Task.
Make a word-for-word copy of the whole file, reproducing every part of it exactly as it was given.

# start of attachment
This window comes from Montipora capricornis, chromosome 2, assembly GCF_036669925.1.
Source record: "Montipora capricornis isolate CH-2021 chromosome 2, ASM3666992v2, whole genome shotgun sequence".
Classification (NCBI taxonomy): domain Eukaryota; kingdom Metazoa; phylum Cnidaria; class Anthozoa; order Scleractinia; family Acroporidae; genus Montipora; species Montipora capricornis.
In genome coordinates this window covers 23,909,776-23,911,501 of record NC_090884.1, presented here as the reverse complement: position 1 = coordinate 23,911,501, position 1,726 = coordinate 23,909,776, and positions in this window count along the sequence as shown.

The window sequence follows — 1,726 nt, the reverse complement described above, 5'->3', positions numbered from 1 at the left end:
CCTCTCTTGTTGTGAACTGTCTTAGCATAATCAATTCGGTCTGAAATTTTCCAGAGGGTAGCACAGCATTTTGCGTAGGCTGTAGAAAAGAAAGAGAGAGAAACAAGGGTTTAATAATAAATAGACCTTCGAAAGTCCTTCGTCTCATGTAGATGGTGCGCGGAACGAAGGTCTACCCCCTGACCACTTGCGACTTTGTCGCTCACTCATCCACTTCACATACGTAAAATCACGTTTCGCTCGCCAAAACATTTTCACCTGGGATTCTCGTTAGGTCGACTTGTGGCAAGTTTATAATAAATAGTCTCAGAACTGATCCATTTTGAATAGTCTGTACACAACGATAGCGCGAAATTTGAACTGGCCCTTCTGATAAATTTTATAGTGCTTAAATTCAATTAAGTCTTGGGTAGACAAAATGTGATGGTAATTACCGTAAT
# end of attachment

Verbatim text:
This window comes from Montipora capricornis, chromosome 2, assembly GCF_036669925.1.
Source record: "Montipora capricornis isolate CH-2021 chromosome 2, ASM3666992v2, whole genome shotgun sequence".
Classification (NCBI taxonomy): domain Eukaryota; kingdom Metazoa; phylum Cnidaria; class Anthozoa; order Scleractinia; family Acroporidae; genus Montipora; species Montipora capricornis.
In genome coordinates this window covers 23,909,776-23,911,501 of record NC_090884.1, presented here as the reverse complement: position 1 = coordinate 23,911,501, position 1,726 = coordinate 23,909,776, and positions in this window count along the sequence as shown.

The window sequence follows — 1,726 nt, the reverse complement described above, 5'->3', positions numbered from 1 at the left end:
CCTCTCTTGTTGTGAACTGTCTTAGCATAATCAATTCGGTCTGAAATTTTCCAGAGGGTAGCACAGCATTTTGCGTAGGCTGTAGAAAAGAAAGAGAGAGAAACAAGGGTTTAATAATAAATAGACCTTCGAAAGTCCTTCGTCTCATGTAGATGGTGCGCGGAACGAAGGTCTACCCCCTGACCACTTGCGACTTTGTCGCTCACTCATCCACTTCACATACGTAAAATCACGTTTCGCTCGCCAAAACATTTTCACCTGGGATTCTCGTTAGGTCGACTTGTGGCAAGTTTATAATAAATAGTCTCAGAACTGATCCATTTTGAATAGTCTGTACACAACGATAGCGCGAAATTTGAACTGGCCCTTCTGATAAATTTTATAGTGCTTAAATTCAATTAAGTCTTGGGTAGACAAAATGTGATGGTAATTACCGTAAT